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REGRETS.


Lee Cochran was in back getting everyone settled. Rachel ran a copy, and when the bus had pulled away, she strolled back and showed it to him. He nodded, showing no emotion. "I wonder," he said, "if the mission will ever happen."

Lee's comment stuck in Rachel's mind while she stayed to help get everyone settled. It won't be that way, she thought. We have the instrument to break out into the solar system; and whatever happens here, we'll go.

We will go.

The passengers had been informed they'd be required to wear a breathing apparatus, but they looked askance at the devices anyhow. Several wanted assurances there were enough oxygen tanks to take care of everyone. Rachel thought how odd it was that people thought nothing of boarding a ferry or a moonbus without asking whether the life support system was adequate. But here, of course, they were holding the life support system in their hands and it worried them. There were other questions. How would they eat? In shifts. What if the mask came off while they slept? Don't worry, if we develop a problem you won't sleep through it. But in any case, we'll check on you regularly. When I have to change tanks, do I have to hold my breath until we get another one? It's a three-second changeover. You'll be fine. Why don't I get an oxygen mask? Everybody doesn't need one because there's enough air in the cabin to support eight people and then some. We'll take turns, Rachel explained, and everybody will get some time out of the mask.

They had a passenger list in advance and they assigned the older travelers to the astronaut quarters. Several families were with the group, four officials from various governments, one Russian industrialist, and two NASA heavyweights. Rachel knew both of course, and one, the comptroller, told her wryly that he was glad to see they'd found some use anyhow for Lowell.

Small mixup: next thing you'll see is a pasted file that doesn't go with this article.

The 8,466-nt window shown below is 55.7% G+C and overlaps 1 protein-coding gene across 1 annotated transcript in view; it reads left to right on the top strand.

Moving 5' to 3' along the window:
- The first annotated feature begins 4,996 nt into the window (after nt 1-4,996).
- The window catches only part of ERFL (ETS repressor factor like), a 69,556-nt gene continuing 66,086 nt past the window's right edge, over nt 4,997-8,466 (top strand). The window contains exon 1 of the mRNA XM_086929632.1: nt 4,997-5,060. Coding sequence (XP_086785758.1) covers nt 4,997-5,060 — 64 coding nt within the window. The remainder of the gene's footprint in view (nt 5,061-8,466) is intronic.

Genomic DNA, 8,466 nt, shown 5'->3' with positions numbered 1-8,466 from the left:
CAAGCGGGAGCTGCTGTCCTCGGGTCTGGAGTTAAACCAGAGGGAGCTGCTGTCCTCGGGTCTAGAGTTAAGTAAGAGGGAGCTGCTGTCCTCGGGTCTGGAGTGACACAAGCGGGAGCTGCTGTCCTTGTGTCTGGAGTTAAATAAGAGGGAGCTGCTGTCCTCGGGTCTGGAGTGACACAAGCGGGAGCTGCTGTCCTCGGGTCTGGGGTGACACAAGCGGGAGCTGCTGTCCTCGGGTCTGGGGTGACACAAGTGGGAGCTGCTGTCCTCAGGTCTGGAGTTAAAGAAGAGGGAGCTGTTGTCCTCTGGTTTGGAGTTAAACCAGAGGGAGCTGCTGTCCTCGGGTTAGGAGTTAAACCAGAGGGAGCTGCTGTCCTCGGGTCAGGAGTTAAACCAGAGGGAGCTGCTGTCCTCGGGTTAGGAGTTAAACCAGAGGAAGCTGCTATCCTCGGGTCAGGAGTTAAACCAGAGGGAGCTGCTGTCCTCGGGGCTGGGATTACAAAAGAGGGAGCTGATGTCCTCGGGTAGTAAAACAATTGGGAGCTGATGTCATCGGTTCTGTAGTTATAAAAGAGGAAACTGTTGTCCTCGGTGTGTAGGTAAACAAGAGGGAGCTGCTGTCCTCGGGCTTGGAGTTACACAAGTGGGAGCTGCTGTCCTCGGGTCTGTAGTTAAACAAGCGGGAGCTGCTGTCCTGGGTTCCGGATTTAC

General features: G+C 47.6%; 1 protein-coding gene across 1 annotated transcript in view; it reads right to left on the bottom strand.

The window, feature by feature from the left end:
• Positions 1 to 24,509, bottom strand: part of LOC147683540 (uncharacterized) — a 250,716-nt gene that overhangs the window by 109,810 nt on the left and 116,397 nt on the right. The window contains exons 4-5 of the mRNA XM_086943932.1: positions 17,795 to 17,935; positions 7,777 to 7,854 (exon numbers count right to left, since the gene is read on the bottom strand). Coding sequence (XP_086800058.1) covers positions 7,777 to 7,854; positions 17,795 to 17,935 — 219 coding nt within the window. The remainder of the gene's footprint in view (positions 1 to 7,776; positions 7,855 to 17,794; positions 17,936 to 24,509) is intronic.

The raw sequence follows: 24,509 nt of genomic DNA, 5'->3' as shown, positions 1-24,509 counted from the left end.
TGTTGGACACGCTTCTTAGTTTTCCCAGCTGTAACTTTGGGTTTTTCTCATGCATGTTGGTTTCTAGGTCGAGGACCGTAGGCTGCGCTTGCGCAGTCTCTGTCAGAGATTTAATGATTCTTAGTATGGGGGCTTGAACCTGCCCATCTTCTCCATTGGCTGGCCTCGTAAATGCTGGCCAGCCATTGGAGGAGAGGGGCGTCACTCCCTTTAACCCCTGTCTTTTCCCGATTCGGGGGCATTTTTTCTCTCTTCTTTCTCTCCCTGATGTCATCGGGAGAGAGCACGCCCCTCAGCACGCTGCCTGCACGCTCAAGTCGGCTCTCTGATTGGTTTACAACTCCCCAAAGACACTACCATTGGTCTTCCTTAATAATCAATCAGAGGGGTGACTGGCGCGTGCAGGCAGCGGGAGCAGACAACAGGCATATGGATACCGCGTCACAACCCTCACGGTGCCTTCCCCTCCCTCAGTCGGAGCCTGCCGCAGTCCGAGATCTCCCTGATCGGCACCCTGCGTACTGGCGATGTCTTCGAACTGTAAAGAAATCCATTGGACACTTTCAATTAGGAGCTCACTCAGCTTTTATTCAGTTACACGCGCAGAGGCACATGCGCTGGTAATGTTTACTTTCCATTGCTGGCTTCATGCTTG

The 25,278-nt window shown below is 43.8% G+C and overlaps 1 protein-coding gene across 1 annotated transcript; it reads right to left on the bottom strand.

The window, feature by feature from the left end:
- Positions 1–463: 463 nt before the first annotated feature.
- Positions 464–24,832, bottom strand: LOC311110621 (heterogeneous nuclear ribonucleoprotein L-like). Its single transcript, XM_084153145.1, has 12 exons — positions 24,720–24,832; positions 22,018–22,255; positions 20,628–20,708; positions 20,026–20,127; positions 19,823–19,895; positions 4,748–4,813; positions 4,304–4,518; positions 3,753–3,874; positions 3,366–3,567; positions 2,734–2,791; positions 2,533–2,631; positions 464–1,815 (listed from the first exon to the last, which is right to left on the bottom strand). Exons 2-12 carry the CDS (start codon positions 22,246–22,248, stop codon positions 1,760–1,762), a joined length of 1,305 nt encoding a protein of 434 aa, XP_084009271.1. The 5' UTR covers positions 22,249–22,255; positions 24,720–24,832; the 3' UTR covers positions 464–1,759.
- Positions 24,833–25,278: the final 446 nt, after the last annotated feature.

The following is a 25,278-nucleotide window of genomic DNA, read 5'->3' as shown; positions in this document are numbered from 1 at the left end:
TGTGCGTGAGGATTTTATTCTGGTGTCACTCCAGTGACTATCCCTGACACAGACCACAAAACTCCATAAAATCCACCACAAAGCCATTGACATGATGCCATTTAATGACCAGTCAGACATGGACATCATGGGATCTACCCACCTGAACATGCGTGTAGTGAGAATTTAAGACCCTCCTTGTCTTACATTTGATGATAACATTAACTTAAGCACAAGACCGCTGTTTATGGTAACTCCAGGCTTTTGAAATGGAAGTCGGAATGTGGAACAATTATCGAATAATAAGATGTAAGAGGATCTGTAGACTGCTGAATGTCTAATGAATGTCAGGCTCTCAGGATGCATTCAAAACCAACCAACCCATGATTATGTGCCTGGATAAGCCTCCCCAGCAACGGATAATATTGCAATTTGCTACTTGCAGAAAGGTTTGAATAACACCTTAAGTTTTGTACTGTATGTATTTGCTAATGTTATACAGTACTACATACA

Lee was acting as flight host. He'd collected a dozen viewers from L1 and had jacks installed throughout the ship so their riders could tap into the onboard library. He showed everyone where the galley and washrooms were located, and which buttons to punch if they needed help. He demonstrated the restraint systems in the various seats, and gave webbing to those who did not have seats. He stayed with them, helping them tie down, until he was satisfied they were safe.

Rachel put on her most reassuring manner. Flight time to Skyport would be about nineteen hours. They'd arrive around four o'clock Friday morning, have breakfast, and would then be able to board one of the space planes that would be waiting to take them home. Nothing to worry about, she said. Sorry about the inconvenience. Just remember to keep the mask on and breathe normally and we'll all do fine. If you need to take the mask off for any reason, go ahead, it's no problem. If you feel you have to keep it off, please be sure to let us know.

"You've got real talent for this," Lee told her.

She went back to the flight deck and looked out at the comet. It was east of the Moon, getting bigger. The tails were now easily visible to the naked eye.

She switched on the PA. "Ladies and gentlemen, we're about to get under way. We'll be taking it slow and easy, but you'll still feel some push. The ship will be accelerating for about ten minutes. Please don't try to move around until after we tell you it's okay to do so." She could still see the lights of the second bus, pale and lonely, drifting into the dark.

Lee came in and sat down beside her. "All set," he said.

She nodded and pushed the throttles forward.

The nuclear plant was quieter and smoother than a chemical rocket. NASA had done extensive testing of the nuke in the Mojave and at L1 and had run hundreds of simulations. The ship's crew had taken Lowell on a few local test flights. Around the Moon and back, that sort of thing. But this was the first time that a nuclear-powered spaceship could be said to be operational. "We live in historic times," Lee observed.

"Yeah." Her wrist was pale in the glow of the instrument panel. "That we do, lad." Arlington, Virginia. 9:16 A.M.